The Return of LBJ

Lone Star Rising: Lyndon Johnson and His Times, 1908–1960

by Robert Dallek
Oxford University Press, 721 pp., $30.00

The Triumph & Tragedy of Lyndon Johnson: The White House Years

by Joseph A. Califano Jr.
Simon and Schuster, 398 pp., $25.00

Among the presidents from Franklin Roosevelt to George Bush, Lyndon Johnson has no serious rival for the distinction of being held in lowest esteem in current public opinion. A recent Harris poll found him ranked at the bottom of nearly all categories named. These included high moral standards, in which even Richard Nixon placed above Johnson, and John F. Kennedy stood at the very top. There seems little doubt that LBJ is the president Americans now most love to hate.

No simple explanation would serve to account for this, but any attempt that neglected certain complexities would surely fail. Outstanding among them are those of the Vietnam War. What with conservatives blaming Johnson for losing it, liberals blaming him for fighting it, and Americans generally seeking some villain on whom to unload their burden of shame and guilt and unable to use a martyred Kennedy for that purpose, what better scapegoat could they find? And he a southerner who had shattered the Yankee myth of invincibility and subjected true-blue Americans to their first admittedly lost war. And further, how could so crass a southerner be permitted his claims to have done more for civil rights and blacks than any president since Lincoln, and to have gone on to score more humanitarian reforms with his War on Poverty and his Great Society program than all of them put together?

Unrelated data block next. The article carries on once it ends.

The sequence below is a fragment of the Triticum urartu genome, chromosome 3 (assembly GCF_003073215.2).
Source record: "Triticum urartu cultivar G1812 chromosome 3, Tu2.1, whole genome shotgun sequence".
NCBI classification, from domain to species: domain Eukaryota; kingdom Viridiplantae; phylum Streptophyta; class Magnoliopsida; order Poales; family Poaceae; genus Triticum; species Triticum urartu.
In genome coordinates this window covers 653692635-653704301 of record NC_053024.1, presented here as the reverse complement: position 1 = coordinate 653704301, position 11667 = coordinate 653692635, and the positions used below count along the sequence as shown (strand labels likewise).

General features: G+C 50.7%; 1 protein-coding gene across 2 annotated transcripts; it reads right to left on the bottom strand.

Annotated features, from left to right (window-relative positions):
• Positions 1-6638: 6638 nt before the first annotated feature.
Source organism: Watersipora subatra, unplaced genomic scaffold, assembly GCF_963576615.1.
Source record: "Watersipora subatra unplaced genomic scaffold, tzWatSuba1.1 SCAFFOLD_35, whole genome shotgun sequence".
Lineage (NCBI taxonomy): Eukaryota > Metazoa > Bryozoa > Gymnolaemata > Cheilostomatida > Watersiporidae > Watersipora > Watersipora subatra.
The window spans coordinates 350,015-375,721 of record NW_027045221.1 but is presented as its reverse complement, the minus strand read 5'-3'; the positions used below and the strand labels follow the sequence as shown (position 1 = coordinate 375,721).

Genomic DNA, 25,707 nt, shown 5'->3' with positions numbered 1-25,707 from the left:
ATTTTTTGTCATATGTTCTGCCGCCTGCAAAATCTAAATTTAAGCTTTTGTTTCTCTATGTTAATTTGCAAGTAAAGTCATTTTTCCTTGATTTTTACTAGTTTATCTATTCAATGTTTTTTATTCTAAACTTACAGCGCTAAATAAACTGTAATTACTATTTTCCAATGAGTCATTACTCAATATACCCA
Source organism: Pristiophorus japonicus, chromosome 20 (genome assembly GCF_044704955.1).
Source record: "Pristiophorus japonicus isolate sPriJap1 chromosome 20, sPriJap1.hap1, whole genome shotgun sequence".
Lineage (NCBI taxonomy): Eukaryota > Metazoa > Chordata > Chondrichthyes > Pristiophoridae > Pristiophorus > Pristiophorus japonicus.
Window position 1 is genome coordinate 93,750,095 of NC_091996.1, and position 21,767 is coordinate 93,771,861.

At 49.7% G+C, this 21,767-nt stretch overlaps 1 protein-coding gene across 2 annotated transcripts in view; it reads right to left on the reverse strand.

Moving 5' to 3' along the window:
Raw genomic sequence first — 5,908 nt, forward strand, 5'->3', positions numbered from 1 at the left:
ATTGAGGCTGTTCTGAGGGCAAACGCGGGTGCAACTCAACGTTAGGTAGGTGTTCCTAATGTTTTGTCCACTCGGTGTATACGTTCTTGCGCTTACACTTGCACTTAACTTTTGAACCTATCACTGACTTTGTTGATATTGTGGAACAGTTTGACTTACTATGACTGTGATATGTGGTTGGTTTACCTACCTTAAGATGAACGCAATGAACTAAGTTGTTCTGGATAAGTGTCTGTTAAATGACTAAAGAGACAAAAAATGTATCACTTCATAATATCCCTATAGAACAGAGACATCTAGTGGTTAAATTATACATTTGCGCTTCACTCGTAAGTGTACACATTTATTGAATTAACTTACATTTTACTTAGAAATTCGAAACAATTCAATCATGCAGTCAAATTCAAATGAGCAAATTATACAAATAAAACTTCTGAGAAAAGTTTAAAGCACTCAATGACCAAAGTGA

A public need has grown for evidence that would justify an ever more derogatory image of LBJ. This need has been served mainly by journalists of varied talents and methods with books of several degrees of fairness and balance or lack of both. The latest, longest, and most ambitious of these is a multivolumed work in progress by Robert A. Caro that only gets him to the Senate in its second large volume. Caro lays great stress on digging up facts, with special attention to those that support his thesis. The fairness and balance and sense of humor with which he uses his vast store of facts have been questioned by a reviewer in these pages who called his book “the inverse of gilding the lily.”

In contrast to the attention historians have lavished upon his predecessors and successors in the White House, scholars have shied away from Johnson. No serious, full-scale biography by a qualified historian has come forth until the appearance of the recent book by Robert Dallek. Known best for his Franklin D. Roosevelt and American Foreign Policy, and the author of several other books, Dallek plans two large volumes on Johnson of which Lone Star Rising: Lyndon Johnson and His Times, 1908–1960 is the first.

But how can anyone, however scholarly, pretend complete impartiality and detachment about a subject like Lyndon Johnson? Professor Dallek does his best to avoid partisanship, polemics, and thesis riding, and he attempts to deal fairly and fully with all sides. While he has gone so far, in a statement to the press, as to place LBJ along with FDR as “one …

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